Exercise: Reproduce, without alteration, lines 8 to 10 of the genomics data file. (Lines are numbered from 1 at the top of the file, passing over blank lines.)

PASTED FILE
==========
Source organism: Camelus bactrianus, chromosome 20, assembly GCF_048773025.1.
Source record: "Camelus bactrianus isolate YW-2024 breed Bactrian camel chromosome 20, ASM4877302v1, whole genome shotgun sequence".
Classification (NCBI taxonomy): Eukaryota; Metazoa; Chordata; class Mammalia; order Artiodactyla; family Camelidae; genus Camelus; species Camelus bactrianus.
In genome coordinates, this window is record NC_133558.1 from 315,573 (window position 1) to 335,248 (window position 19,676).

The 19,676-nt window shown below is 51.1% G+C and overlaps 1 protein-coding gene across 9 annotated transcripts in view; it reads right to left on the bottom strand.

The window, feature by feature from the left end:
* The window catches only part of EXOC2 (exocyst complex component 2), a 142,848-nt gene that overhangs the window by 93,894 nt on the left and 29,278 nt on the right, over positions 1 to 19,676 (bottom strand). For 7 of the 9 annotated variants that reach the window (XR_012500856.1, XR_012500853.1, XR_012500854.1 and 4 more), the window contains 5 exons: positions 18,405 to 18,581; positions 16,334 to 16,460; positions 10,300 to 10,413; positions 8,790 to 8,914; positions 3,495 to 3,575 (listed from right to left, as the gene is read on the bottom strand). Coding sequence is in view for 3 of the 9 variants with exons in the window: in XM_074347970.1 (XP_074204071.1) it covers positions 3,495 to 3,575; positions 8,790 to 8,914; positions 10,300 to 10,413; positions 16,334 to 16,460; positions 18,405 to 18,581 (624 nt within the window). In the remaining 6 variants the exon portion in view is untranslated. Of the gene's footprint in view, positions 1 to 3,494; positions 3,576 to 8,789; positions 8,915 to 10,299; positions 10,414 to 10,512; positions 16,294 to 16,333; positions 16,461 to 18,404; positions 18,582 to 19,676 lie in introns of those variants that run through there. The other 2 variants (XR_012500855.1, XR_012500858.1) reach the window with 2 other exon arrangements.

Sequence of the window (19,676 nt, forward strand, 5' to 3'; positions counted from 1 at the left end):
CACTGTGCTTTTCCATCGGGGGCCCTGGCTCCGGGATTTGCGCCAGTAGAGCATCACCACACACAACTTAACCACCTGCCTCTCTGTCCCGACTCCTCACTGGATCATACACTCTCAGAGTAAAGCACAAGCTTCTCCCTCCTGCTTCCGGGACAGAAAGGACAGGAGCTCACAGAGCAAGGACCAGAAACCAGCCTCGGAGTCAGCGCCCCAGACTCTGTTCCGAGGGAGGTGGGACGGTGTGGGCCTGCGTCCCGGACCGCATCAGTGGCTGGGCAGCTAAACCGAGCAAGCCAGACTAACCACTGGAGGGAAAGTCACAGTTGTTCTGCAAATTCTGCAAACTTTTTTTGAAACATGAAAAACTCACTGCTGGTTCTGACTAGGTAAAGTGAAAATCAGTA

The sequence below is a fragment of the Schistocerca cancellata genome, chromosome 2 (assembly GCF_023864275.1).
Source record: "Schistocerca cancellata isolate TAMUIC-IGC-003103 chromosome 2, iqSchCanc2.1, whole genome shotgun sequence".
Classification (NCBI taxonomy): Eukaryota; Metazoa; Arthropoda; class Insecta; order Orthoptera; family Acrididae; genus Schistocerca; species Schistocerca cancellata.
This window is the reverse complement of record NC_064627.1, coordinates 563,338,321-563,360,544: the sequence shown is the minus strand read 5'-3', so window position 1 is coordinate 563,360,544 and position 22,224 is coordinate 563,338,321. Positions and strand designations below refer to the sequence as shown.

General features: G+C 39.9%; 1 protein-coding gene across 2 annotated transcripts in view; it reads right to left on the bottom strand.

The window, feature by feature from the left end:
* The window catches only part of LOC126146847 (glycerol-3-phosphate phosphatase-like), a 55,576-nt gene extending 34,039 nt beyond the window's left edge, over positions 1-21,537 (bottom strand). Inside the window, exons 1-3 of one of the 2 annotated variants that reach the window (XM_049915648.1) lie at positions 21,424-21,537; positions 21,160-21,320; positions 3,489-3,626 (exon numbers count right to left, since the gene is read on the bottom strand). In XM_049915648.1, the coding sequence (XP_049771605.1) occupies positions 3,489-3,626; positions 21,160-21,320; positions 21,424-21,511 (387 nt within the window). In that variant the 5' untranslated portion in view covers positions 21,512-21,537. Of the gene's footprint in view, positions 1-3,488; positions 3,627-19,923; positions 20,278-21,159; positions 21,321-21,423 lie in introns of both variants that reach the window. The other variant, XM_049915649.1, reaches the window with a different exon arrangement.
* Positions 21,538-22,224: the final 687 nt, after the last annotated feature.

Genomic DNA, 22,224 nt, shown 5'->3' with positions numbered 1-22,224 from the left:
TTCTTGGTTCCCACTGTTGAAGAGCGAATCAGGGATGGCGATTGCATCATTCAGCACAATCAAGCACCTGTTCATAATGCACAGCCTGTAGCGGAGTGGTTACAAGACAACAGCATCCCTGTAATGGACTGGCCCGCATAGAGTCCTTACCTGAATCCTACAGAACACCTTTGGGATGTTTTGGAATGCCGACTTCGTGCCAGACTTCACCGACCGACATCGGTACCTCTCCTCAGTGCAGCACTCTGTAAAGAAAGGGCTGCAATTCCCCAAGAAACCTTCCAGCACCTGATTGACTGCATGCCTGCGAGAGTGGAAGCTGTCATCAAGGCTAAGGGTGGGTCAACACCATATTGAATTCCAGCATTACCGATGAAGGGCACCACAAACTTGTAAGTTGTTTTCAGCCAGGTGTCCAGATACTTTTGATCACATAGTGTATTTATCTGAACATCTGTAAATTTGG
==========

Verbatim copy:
Sequence of the window (19,676 nt, forward strand, 5' to 3'; positions counted from 1 at the left end):
CACTGTGCTTTTCCATCGGGGGCCCTGGCTCCGGGATTTGCGCCAGTAGAGCATCACCACACACAACTTAACCACCTGCCTCTCTGTCCCGACTCCTCACTGGATCATACACTCTCAGAGTAAAGCACAAGCTTCTCCCTCCTGCTTCCGGGACAGAAAGGACAGGAGCTCACAGAGCAAGGACCAGAAACCAGCCTCGGAGTCAGCGCCCCAGACTCTGTTCCGAGGGAGGTGGGACGGTGTGGGCCTGCGTCCCGGACCGCATCAGTGGCTGGGCAGCTAAACCGAGCAAGCCAGACTAACCACTGGAGGGAAAGTCACAGTTGTTCTGCAAATTCTGCAAACTTTTTTTGAAACATGAAAAACTCACTGCTGGTTCTGACTAGGTAAAGTGAAAATCAGTA

The sequence below is a fragment of the Schistocerca cancellata genome, chromosome 2 (assembly GCF_023864275.1).